"We landed on working with people who are incarcerated in the correctional system in West Virginia and survivors of trauma," Julian said.
They met up with the commissioner of the W.Va. Division of Corrections, Jim Rubenstein, who helped arrange meetings with the staff at Lakin.
"I'm really looking forward as we get this up and running. I really saw this as a win-win for our females," Rubenstein said. "To not only get the physical aspects of the yoga and the healthier lifestyle for them, but also with Sue and Barbara's background, their messages they will be able to deliver during these classes as far as self-esteem. A lot of the females we have in the system have been in abusive relationships."
Julian expanded on the rollout of the programs and its benefits, headquartered out of a small office on the third floor of Covenant House.
"We're piloting this program over the course of this year," she said. "At the end of the year, we will have facilitated about 72 classes. We will use that feedback from the women who are incarcerated to guide how we move forward with this work at Laotong Yoga.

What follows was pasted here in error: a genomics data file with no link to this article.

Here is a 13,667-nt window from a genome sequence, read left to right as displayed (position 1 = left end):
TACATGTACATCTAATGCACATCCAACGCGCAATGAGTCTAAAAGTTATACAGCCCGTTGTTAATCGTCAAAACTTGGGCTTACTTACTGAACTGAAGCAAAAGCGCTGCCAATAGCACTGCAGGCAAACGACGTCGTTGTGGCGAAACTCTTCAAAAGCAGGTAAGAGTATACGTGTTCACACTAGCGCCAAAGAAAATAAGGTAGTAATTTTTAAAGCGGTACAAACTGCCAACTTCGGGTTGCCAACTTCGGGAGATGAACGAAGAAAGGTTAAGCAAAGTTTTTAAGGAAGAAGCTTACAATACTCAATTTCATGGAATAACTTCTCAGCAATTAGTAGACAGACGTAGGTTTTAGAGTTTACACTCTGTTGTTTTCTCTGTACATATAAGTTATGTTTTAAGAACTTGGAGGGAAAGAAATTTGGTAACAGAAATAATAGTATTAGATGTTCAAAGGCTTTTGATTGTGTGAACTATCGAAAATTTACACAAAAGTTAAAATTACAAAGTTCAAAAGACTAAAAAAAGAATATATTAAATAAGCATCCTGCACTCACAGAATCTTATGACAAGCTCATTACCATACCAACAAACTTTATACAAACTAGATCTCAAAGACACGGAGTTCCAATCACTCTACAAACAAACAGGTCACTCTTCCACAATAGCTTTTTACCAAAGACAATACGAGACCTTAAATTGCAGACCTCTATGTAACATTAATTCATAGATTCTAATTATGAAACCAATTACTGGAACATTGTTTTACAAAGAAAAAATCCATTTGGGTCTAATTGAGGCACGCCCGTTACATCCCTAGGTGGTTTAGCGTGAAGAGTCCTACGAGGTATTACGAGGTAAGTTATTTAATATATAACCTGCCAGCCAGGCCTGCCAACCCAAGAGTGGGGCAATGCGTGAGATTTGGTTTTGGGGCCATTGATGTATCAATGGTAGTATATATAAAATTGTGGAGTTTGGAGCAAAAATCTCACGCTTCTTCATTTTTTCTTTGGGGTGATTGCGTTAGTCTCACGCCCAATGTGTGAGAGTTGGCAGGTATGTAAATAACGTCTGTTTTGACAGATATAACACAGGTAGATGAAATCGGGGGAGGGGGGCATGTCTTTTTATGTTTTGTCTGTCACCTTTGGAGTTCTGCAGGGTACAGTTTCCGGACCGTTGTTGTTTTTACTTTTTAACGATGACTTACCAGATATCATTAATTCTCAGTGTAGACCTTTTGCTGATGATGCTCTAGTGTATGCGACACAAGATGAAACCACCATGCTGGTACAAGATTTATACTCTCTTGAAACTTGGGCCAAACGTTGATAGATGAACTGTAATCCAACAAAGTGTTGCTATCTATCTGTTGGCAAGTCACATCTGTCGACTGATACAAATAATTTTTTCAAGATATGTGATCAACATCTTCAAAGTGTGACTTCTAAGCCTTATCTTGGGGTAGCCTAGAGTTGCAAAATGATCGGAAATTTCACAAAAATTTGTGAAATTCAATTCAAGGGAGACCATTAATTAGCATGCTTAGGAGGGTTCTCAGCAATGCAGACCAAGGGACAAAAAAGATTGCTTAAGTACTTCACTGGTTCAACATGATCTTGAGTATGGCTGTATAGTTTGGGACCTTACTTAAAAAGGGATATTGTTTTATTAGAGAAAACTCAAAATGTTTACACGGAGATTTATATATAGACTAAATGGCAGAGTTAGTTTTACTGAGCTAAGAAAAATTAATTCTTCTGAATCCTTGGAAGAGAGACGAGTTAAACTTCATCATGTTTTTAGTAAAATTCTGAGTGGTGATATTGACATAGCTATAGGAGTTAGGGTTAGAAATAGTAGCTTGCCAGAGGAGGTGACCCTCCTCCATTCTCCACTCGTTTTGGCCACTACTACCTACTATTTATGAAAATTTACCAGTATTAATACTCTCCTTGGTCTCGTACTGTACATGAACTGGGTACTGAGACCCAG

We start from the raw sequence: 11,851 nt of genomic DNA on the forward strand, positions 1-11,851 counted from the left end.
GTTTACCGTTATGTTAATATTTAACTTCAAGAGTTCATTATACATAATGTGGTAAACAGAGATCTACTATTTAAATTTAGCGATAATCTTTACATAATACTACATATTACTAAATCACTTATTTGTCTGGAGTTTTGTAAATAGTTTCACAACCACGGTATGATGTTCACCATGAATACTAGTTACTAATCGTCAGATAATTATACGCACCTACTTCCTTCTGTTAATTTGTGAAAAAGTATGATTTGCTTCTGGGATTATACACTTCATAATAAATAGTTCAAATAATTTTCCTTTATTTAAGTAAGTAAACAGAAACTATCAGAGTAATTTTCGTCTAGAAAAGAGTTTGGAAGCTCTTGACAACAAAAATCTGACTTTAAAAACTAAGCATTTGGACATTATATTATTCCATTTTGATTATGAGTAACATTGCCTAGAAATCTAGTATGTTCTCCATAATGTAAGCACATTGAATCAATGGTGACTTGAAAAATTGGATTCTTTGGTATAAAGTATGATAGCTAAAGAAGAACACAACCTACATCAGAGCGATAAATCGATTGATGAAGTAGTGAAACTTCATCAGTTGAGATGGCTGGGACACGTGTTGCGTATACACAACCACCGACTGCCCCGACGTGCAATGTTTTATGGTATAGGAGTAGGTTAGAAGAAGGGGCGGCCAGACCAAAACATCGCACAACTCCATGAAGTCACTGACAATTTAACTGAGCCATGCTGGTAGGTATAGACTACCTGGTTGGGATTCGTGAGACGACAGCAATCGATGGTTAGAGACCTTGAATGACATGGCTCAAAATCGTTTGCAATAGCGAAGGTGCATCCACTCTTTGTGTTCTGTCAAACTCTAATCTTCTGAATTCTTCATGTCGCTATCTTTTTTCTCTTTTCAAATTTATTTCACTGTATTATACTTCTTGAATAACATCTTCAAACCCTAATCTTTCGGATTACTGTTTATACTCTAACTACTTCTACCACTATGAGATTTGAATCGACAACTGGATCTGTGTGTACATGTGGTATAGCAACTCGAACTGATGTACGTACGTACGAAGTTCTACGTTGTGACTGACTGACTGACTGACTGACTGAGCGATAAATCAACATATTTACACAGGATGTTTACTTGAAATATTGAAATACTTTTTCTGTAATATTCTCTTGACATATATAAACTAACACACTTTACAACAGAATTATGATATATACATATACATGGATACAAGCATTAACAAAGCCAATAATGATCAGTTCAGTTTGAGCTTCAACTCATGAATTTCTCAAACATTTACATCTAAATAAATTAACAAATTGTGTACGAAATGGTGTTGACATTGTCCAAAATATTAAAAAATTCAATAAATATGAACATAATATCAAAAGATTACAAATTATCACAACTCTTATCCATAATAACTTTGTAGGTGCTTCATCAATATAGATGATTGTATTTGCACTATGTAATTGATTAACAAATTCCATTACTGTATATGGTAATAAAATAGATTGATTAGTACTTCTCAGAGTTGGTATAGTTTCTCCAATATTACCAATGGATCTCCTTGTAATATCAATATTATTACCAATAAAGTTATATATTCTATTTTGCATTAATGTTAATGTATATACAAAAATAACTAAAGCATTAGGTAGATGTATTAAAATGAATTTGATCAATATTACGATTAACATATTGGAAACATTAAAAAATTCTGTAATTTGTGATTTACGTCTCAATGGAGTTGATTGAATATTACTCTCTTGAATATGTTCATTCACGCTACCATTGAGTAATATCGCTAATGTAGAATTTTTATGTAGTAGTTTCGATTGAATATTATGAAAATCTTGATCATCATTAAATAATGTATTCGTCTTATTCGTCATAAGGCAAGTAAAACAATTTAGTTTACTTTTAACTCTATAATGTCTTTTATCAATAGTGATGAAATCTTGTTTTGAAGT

"Meditation and yoga do hopefully bring inmates into the moment. Life is where they are at right now -- even in prison. And yoga and meditation are tools to help people become aware of the moment and to live in the present moment. And inquire: what does it mean to me to be fully present here in prison?"
Steinke, who noted she and Julian are on the hunt for sponsors, supporters and grants, mused on what the duo hopes Laotong Yoga can bring to women who for the moment in their lives find themselves behind bars.
"To us, yoga is more than just going through the motions. It's feeling the body, listening to it. Slowing it down. Finding compassion for yourself and others," she said. "It felt like the right place for us to start, to bring this practice into the prison system."doug...@cnpapers.com or 304-348-3017.